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General Motors Faces Backlash From the UAW Over its Plans to Invest $1 Billion to Build EVs in Mexico

General Motors Faces Backlash From the UAW Over its Plans to Invest $1 Billion to Build EVs in Mexico

Author: FutureCar Staff    

U.S. automaker General Motors is being criticized by the United Auto Workers Union (UAW), which represents U.S. auto workers, over plans to invest $1 billion in a new EV manufacturing facility in Mexico.

GM plans to build electric vehicles in 2023 at its Ramos Arizpe Vehicle Assembly plant. The plant currently builds the Chevrolet Blazer and Equinox SUVs, as well as engines and transmissions. 

GM said it also plans to build batteries and electrical components at Ramos Arizpe and is making other improvements to its manufacturing complex, including a new paint shop and innovative technology. The expansion will begin during the second half of this year, the company said. 

In a statement, GM said  the investments are to prepare the site for "an expansion of the assembly and Global Propulsion Systems plants, to make Ramos Arizpe Complex the fifth GM manufacturing facility to produce electric vehicles."

The United Auto Workers criticized GM's decision to build EVs in Mexico instead of using the union's members in the United States as President Joe Biden is considering new incentives for electric vehicles. Biden has called for $174 billion to boost U.S. EV production, sales and infrastructure in the U.S.

Terry Dittes, UAW vice president and director of the General Motors Department, called it "unseemly" to accept U.S. government subsidies and make vehicles outside the United States.

"At a time when General Motors is asking for a significant investment by the U.S. government in subsidizing electric vehicles, this is a slap in the face for not only UAW members and their families but also for U.S. taxpayers and the American workforce," said Dittes in a statement. 

GM has roughly 46,000 hourly employees that are UAW union members.

GM responded to the UAW statement by noting it has "recently announced nearly 9,000 jobs and more than $9 billion in new electric vehicle or battery cell manufacturing facilities in Michigan, Ohio and Tennessee."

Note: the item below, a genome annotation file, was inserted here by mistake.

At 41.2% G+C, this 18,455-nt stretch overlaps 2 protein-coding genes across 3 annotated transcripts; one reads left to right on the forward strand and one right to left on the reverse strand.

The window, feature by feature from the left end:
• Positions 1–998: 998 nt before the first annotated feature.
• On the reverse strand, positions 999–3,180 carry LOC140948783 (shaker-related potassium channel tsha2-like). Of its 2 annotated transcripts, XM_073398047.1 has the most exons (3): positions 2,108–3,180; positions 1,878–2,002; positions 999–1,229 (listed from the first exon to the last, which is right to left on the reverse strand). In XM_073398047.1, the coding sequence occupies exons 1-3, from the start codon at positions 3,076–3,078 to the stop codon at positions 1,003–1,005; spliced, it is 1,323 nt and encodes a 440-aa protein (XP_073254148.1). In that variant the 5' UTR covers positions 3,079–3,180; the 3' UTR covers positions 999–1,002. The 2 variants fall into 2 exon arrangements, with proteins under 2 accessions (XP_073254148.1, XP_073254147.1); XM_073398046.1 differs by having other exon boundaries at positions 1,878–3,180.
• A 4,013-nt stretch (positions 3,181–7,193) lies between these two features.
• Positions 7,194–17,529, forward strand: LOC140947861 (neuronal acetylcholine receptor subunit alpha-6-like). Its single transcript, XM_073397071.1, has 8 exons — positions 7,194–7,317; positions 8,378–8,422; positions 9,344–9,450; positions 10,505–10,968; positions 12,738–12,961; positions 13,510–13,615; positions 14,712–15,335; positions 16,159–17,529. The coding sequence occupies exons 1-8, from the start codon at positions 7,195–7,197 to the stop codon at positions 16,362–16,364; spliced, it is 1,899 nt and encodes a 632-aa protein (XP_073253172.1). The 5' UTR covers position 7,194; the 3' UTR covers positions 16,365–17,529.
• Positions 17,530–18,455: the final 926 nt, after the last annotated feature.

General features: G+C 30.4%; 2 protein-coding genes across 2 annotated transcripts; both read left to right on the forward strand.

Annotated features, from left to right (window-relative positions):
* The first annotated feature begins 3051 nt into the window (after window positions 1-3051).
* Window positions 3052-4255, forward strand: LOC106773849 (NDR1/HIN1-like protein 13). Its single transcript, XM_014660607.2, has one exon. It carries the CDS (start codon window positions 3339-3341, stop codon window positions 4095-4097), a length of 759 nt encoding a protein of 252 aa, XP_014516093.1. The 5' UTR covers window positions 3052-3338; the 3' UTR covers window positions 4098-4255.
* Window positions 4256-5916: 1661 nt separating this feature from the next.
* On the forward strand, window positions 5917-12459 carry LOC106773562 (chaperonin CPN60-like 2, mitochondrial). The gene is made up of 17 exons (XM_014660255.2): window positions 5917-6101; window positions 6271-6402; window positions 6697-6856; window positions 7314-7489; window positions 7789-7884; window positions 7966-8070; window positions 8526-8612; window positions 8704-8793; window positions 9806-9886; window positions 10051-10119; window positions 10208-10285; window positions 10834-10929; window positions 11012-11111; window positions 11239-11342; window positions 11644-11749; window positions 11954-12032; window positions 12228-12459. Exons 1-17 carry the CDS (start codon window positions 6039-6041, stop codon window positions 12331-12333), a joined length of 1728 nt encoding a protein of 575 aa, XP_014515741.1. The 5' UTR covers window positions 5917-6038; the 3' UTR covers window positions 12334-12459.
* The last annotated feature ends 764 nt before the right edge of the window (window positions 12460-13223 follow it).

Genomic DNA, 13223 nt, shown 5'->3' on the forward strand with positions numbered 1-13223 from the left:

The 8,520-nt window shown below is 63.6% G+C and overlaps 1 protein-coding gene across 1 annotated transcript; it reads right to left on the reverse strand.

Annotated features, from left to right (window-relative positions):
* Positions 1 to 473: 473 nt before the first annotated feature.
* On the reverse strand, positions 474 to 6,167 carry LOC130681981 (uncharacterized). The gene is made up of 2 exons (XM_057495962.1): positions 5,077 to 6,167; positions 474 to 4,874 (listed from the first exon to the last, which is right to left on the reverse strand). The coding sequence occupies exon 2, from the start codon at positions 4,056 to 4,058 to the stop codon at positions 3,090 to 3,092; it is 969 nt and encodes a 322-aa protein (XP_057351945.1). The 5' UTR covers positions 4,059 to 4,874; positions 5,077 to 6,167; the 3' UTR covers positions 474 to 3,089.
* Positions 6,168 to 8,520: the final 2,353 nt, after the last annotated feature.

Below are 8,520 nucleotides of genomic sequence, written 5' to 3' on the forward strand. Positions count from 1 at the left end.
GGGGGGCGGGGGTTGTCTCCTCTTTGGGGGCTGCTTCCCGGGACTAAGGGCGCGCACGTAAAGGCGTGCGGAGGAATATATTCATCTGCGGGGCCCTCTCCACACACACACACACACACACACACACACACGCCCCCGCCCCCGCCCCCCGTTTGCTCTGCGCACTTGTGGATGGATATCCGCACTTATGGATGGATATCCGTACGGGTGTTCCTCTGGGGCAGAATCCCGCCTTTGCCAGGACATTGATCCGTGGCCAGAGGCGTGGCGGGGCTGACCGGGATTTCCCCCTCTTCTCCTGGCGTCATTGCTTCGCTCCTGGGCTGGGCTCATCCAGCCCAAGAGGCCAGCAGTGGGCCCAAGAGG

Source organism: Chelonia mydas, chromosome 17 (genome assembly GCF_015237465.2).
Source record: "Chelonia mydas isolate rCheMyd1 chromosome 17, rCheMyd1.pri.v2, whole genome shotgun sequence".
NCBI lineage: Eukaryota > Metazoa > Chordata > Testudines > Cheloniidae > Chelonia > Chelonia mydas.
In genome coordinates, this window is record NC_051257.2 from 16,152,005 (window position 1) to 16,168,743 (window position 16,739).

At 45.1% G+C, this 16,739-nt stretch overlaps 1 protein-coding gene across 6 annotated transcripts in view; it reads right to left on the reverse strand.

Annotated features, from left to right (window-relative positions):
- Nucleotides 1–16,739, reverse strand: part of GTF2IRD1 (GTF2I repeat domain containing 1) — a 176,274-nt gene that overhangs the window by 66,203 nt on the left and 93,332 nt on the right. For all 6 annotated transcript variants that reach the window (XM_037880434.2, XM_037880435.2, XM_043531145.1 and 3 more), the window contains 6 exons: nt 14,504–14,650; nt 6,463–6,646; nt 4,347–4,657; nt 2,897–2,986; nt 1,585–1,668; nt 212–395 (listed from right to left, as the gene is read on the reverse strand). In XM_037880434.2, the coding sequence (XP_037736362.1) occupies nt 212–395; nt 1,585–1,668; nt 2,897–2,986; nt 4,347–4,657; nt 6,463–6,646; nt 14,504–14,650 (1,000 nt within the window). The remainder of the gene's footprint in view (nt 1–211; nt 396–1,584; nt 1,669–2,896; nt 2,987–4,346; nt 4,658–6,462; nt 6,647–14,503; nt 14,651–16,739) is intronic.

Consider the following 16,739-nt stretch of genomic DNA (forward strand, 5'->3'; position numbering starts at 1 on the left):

Earlier this month, GM announced a $2.3 billion investment at its plant in Spring Hill, Tennessee to build a second electric vehicle battery plant in a joint venture with South Korean battery maker LG.

The Tennessee factory will support GM's future EVs that will be built in Tennessee. The new battery plant follows GM's Oct 2020 announcement that it will invest $2 billion in its Spring Hill Manufacturing facility to build fully-electric vehicles, including the upcoming Cadillac LYRIQ crossover, the first electric vehicle from GM's luxury division. The LYRIQ will be the first EV produced at GM's Spring Hill assembly plant.

GM said this month that construction on the approximately 2.8 million-square-foot facility in Tennessee will begin immediately and the plant is scheduled to open in late 2023.

GM's announcement of the EV battery plant in Mexico was also under scrutiny. The automaker issued the news release about the Mexican investment in Spanish on its website. The company later provided an English translation only when asked.

"I'm sure this investment will contribute to continuing boosting Mexican manufacturing while bringing development to the region, the industry and the country," said Francisco Garza, president of GM's Mexican unit, during a webcast announcement. Garza said he could not rule out adding a third production shift to the Ramos Arizpe facility in the near term, which would depend on meeting certain economic conditions.

As reported by Reuters, GM plans to build two new Chevrolet-branded electric SUVs at Ramos Arizpe starting in 2023, according to Sam Fiorani, who tracks future vehicle production for AutoForecast Solutions. A GM spokesman however dismissed Fiorani's comments as speculation.

GM was targeted in the past by former President Donal Trump for building vehicles like the Chevy Blazer in Mexico instead of the U.S. Trump had threatened to tax GM vehicles imported from Mexico.

GM is undergoing a significant change. The automaker plans to phase out the production of gas-powered passenger vehicles by 2035, as part of its corporate mission of a zero emissions future.

GM's Detroit-Hamtramck assembly plant in Michigan, has been renamed "Factory ZERO" to reflect GM's corporate mission. The plant is being retooled to become GM's premier electric vehicle plant as the company looks to take on Tesla, which is now the world's most valuable automaker. The plant will build the upcoming Hummer EV later this year.

On Wednesday, Biden told U.S. lawmakers "there's no reason why American workers can't lead the world in the production of electric vehicles and batteries."

GM plans to launch 30 EVs globally by the end of 2025. More than two-thirds of these models will be available in North America under the Cadillac, GMC, Chevrolet and Buick nameplates. 


FutureCar Staff
FutureCar Staff
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